“No to extradition, Freedom to Julian Assange!” is an international letter delivery event by a group of Argentinean activists to the UK ambassador, coordinated by “Free Assange Argentina” and “Free Assange Wave” in cooperation with the Nordic collective www.setjulianfree.org.
On Saturday 19 August at 12 noon at the UK embassy (Luis Agote 2412 in Buenos Aires), two letters will be delivered to the UK ambassador demanding “No to extradition! “and “Freedom for Julián Assange! This event is in response to a call launched by the “Set Julian Free” collective from Norway for the same letters to be delivered globally in different cities around the world. The decision of the British High Court is imminent, which will accept or not in a few weeks the request to appeal the extradition decision to the USA where he could face 175 years in prison.
The scope of the global action for now is limited to two spearhead countries: Norway and Argentina. Others will follow suit in the coming weeks.
The action consists of handing over a letter written by Chris Hedges, a Pullitzer Prize-winning American journalist and defender of Julian Assange’s cause. “There will be no freedom of the press if there is no freedom for Julian Assange”, says Hedges in his text. In Oslo, the referents involved are the actress Liv Ullman and other personalities of the Scandinavian nation.
In Argentina, a group of representatives will present two letters: Hedges’ letter and another of their own, signed by human rights, political and cultural personalities. “The United Kingdom has the sovereign possibility to set an international precedent in the defence of Press Freedom as a fundamental Human Right”, they say in the letter. Once the letters have been delivered, a press conference will be held outside the embassy.
Adolfo Pérez Esquivel, Iris Pereyra de Avellaneda, Ricardo Peidro, Marta Maffei, Javier “el profe” Romero are confirmed.
Attendance subject to agenda: Cristina Fernandez de Kirchner, Eugenio Zaffaroni, Tristán Bauer, Giselle Santana, Abuelas de Plaza de Mayo.
This event inaugurates a series of actions for Assange’s freedom, such as the film series “Assange Libre” which will begin on 26 August at 4pm at the CCK. Other actions will follow, culminating in a demonstration in the Plaza de Mayo on D-Day, date unknown, when the High Court will decide Julian’s fate. We will be there to add our resistance for him, and for our right to be informed with the truth.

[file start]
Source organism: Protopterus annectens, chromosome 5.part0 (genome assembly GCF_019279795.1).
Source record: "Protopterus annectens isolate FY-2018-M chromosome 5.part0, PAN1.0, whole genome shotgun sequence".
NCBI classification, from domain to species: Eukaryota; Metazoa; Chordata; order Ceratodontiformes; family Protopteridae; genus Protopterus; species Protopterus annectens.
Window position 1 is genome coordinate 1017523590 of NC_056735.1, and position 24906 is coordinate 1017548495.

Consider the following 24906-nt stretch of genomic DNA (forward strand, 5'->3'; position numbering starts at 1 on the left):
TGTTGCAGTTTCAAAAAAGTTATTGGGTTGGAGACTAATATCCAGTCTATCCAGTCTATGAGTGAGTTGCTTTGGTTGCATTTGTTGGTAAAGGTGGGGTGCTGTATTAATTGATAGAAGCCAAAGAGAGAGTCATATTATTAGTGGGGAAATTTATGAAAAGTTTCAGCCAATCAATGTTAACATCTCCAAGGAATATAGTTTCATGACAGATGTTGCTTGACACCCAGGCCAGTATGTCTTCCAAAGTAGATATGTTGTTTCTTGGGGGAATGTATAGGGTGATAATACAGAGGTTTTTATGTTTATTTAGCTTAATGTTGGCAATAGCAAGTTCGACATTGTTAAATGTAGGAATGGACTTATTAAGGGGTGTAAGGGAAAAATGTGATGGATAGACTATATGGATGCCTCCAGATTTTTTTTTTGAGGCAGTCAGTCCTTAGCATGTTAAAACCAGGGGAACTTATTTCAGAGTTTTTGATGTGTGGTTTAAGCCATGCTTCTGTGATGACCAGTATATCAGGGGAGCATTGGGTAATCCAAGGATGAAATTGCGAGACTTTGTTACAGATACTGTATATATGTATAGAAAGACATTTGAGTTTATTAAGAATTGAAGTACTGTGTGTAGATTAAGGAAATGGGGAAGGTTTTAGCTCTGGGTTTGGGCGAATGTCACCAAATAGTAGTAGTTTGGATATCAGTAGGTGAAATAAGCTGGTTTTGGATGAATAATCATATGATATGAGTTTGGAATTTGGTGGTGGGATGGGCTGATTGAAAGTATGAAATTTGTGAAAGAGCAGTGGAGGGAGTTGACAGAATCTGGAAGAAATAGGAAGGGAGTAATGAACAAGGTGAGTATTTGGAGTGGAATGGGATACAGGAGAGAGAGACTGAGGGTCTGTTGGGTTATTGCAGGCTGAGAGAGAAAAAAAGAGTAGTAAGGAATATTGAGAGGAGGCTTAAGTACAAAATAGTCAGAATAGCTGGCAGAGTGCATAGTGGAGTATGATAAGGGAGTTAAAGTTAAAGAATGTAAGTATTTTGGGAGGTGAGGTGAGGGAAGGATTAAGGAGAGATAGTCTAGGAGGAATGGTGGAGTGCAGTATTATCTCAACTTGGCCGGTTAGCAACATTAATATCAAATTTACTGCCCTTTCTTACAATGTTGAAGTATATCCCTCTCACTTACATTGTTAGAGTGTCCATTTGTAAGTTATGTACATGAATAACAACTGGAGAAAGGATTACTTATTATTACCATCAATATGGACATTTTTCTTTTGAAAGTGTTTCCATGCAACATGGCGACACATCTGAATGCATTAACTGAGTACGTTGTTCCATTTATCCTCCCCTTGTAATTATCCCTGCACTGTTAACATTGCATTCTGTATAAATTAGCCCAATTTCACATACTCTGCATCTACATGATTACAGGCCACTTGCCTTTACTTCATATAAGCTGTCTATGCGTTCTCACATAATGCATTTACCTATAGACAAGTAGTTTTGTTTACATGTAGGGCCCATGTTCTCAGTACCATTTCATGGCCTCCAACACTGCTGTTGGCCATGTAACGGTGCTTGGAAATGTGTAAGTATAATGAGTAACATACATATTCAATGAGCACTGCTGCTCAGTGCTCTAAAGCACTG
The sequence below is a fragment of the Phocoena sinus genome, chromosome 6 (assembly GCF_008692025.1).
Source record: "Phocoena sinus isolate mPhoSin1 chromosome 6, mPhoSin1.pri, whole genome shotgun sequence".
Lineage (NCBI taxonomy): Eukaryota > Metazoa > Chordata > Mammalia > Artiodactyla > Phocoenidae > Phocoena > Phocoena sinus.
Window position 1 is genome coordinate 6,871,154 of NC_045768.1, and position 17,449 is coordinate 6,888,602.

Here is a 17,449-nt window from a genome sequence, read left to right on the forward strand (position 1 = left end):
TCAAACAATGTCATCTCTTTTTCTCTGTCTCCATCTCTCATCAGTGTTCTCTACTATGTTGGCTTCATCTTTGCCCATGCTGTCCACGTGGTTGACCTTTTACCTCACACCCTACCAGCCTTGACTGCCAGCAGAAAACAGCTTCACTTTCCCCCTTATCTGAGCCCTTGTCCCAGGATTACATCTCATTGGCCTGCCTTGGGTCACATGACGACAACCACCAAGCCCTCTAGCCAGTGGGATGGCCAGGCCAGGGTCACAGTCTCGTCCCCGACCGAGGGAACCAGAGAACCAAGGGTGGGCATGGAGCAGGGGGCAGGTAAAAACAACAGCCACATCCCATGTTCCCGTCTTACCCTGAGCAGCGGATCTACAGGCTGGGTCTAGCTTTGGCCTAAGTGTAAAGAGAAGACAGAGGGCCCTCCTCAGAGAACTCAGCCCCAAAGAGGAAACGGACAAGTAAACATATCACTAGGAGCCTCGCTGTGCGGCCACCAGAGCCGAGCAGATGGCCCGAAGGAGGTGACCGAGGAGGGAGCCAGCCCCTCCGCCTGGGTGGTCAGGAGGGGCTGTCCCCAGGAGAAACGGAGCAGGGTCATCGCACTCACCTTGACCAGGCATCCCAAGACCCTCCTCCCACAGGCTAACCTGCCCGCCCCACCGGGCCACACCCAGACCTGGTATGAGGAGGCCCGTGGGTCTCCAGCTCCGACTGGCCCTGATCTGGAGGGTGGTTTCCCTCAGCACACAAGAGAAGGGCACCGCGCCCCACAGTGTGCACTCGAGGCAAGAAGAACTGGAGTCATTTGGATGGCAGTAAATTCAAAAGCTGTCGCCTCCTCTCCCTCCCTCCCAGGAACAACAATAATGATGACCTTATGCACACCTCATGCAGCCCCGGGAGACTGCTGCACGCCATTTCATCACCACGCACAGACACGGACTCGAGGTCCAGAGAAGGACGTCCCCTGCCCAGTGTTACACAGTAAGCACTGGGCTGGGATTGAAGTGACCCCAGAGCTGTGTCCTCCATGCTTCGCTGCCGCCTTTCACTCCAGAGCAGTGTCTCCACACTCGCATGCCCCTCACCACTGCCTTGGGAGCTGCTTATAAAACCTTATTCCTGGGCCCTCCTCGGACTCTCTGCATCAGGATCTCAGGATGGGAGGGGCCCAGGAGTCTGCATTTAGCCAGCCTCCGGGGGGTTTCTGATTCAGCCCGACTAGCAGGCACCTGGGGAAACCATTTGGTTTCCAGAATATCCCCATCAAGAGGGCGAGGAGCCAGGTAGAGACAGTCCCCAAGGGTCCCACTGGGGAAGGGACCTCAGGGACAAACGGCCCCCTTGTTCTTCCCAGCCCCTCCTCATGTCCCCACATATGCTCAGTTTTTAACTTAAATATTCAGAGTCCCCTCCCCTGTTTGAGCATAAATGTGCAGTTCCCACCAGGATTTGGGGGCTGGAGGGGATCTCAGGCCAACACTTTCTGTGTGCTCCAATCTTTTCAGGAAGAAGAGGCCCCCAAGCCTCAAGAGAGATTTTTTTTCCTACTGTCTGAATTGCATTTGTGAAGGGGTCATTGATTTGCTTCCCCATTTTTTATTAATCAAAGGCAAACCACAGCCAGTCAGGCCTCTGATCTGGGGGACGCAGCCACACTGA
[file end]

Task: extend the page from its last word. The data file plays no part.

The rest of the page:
U.S. OFFICIAL HINTS AT POSSIBLE PLEA DEAL FOR JULIAN ASSANGE
The U.S. ambassador to Australia said there could be a “resolution” to the Justice Department’s pursuit of Assange.
US is considering a plea deal that would allow WikiLeaks founder and whistleblower Julian Assange to return to Australia, the Sydney Morning Herald reported Monday.
U.S. Ambassador to Australia Caroline Kennedy told the Morning Herald that there could be a “resolution” to Assange’s now-four-year detention in Britain. Assange, an Australian citizen, has been held in a London prison since 2019 while combating U.S. extradition efforts. He faces 18 criminal charges in the U.S., 17 of which allege violations of the Espionage Act.
Kennedy’s comments come weeks after U.S. Secretary of State Antony Blinken rebuffed Australia’s calls to end the prosecution against Assange. After a July meeting with Australian Foreign Minister Penny Wong in Brisbane, Blinken said the whistleblower was “charged with very serious criminal conduct” for his role in publishing classified American government materials. The files Assange shared in 2010 included footage of a U.S. airstrike in Baghdad that killed 18 civilians — including journalists — and hundreds of thousands of field reports from the Iraq War.
“There is a way to resolve it,” Kennedy said on Assange’s detention, adding that a plea deal would be “up to the Justice Department.” The Department of Justice declined to comment. The State Department did not respond to The Intercept’s request for comment.
“The administration appears to be searching for an off-ramp ahead of [the prime minister’s] first state visit to DC in October,” Gabriel Shipton, Assange’s brother, told The Intercept. “If one isn’t found we could see a repeat of a very public rebuff delivered by Tony Blinken to the Australian Foreign Minister two weeks ago in Brisbane.”
Dan Rothwell, an international law expert at Australian National University, told the Morning Herald that he believes a likely outcome would involve American authorities downgrading the charges against Assange in exchange for a guilty plea, while taking into account the four years he has already spent in prison.
In May, Kennedy met with a cross-party delegation of parliamentary supporters of Assange. “The U.S. and Australia have a very important and close relationship, and it’s time to demonstrate that,” Independent MP Andrew Wilkie said at the time.
Assange’s case has raised major press freedom concerns around the globe. “The United States is applying extra-territorial reach by charging Assange, who is not a US citizen and did not commit alleged crimes in the US, under its Espionage Act,” a group of former Australian attorneys general wrote to Prime Minister Anthony Albanese last week. “We believe that this sets a very dangerous precedent and has the potential to put at risk anyone, anywhere in the world, who publishes information that the US unilaterally deems to be classified for security reasons.”